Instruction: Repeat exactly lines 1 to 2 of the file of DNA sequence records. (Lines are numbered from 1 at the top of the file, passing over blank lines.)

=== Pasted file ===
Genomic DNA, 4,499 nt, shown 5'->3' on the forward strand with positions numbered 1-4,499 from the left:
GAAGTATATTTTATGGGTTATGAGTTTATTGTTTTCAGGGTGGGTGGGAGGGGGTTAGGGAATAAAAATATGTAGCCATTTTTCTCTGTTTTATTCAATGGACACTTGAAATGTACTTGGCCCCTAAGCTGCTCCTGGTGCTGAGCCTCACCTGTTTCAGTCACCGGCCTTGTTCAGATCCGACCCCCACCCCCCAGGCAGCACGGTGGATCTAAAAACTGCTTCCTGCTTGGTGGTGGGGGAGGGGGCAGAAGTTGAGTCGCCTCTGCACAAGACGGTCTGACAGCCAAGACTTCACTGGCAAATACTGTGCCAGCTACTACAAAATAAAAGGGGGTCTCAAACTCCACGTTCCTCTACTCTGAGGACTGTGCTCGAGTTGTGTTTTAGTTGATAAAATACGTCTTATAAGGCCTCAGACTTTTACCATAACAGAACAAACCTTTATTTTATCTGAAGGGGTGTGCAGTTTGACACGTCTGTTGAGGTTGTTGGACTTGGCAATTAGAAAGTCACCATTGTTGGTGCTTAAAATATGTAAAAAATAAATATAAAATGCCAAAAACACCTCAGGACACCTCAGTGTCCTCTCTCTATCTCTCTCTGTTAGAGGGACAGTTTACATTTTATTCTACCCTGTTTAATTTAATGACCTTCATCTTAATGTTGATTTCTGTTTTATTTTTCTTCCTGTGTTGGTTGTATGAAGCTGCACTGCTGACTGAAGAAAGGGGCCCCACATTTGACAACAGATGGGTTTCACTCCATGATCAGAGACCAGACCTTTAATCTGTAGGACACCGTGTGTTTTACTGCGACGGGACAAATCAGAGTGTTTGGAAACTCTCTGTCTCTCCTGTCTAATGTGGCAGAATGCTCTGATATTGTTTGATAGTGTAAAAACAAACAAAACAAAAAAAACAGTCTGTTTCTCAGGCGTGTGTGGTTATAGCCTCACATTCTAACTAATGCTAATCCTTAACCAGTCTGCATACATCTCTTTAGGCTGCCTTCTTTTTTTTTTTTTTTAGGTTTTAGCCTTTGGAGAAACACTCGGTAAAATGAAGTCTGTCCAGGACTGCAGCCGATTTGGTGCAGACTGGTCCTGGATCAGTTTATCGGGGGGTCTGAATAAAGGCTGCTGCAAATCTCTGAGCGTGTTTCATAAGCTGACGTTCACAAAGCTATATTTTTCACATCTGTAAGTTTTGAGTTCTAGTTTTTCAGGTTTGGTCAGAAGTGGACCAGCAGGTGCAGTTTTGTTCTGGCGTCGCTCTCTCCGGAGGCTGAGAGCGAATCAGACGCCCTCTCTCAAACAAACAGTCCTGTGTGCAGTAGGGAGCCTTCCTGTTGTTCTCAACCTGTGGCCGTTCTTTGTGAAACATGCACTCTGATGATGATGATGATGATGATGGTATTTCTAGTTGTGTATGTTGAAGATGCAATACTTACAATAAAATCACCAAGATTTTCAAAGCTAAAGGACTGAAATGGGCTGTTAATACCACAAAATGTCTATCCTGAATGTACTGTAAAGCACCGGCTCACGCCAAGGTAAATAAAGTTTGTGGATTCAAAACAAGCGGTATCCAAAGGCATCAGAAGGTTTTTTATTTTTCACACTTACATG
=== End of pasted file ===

Genomic DNA, 4,499 nt, shown 5'->3' on the forward strand with positions numbered 1-4,499 from the left:
GAAGTATATTTTATGGGTTATGAGTTTATTGTTTTCAGGGTGGGTGGGAGGGGGTTAGGGAATAAAAATATGTAGCCATTTTTCTCTGTTTTATTCAATGGACACTTGAAATGTACTTGGCCCCTAAGCTGCTCCTGGTGCTGAGCCTCACCTGTTTCAGTCACCGGCCTTGTTCAGATCCGACCCCCACCCCCCAGGCAGCACGGTGGATCTAAAAACTGCTTCCTGCTTGGTGGTGGGGGAGGGGGCAGAAGTTGAGTCGCCTCTGCACAAGACGGTCTGACAGCCAAGACTTCACTGGCAAATACTGTGCCAGCTACTACAAAATAAAAGGGGGTCTCAAACTCCACGTTCCTCTACTCTGAGGACTGTGCTCGAGTTGTGTTTTAGTTGATAAAATACGTCTTATAAGGCCTCAGACTTTTACCATAACAGAACAAACCTTTATTTTATCTGAAGGGGTGTGCAGTTTGACACGTCTGTTGAGGTTGTTGGACTTGGCAATTAGAAAGTCACCATTGTTGGTGCTTAAAATATGTAAAAAATAAATATAAAATGCCAAAAACACCTCAGGACACCTCAGTGTCCTCTCTCTATCTCTCTCTGTTAGAGGGACAGTTTACATTTTATTCTACCCTGTTTAATTTAATGACCTTCATCTTAATGTTGATTTCTGTTTTATTTTTCTTCCTGTGTTGGTTGTATGAAGCTGCACTGCTGACTGAAGAAAGGGGCCCCACATTTGACAACAGATGGGTTTCACTCCATGATCAGAGACCAGACCTTTAATCTGTAGGACACCGTGTGTTTTACTGCGACGGGACAAATCAGAGTGTTTGGAAACTCTCTGTCTCTCCTGTCTAATGTGGCAGAATGCTCTGATATTGTTTGATAGTGTAAAAACAAACAAAACAAAAAAAACAGTCTGTTTCTCAGGCGTGTGTGGTTATAGCCTCACATTCTAACTAATGCTAATCCTTAACCAGTCTGCATACATCTCTTTAGGCTGCCTTCTTTTTTTTTTTTTTTAGGTTTTAGCCTTTGGAGAAACACTCGGTAAAATGAAGTCTGTCCAGGACTGCAGCCGATTTGGTGCAGACTGGTCCTGGATCAGTTTATCGGGGGGTCTGAATAAAGGCTGCTGCAAATCTCTGAGCGTGTTTCATAAGCTGACGTTCACAAAGCTATATTTTTCACATCTGTAAGTTTTGAGTTCTAGTTTTTCAGGTTTGGTCAGAAGTGGACCAGCAGGTGCAGTTTTGTTCTGGCGTCGCTCTCTCCGGAGGCTGAGAGCGAATCAGACGCCCTCTCTCAAACAAACAGTCCTGTGTGCAGTAGGGAGCCTTCCTGTTGTTCTCAACCTGTGGCCGTTCTTTGTGAAACATGCACTCTGATGATGATGATGATGATGATGGTATTTCTAGTTGTGTATGTTGAAGATGCAATACTTACAATAAAATCACCAAGATTTTCAAAGCTAAAGGACTGAAATGGGCTGTTAATACCACAAAATGTCTATCCTGAATGTACTGTAAAGCACCGGCTCACGCCAAGGTAAATAAAGTTTGTGGATTCAAAACAAGCGGTATCCAAAGGCATCAGAAGGTTTTTTATTTTTCACACTTACATG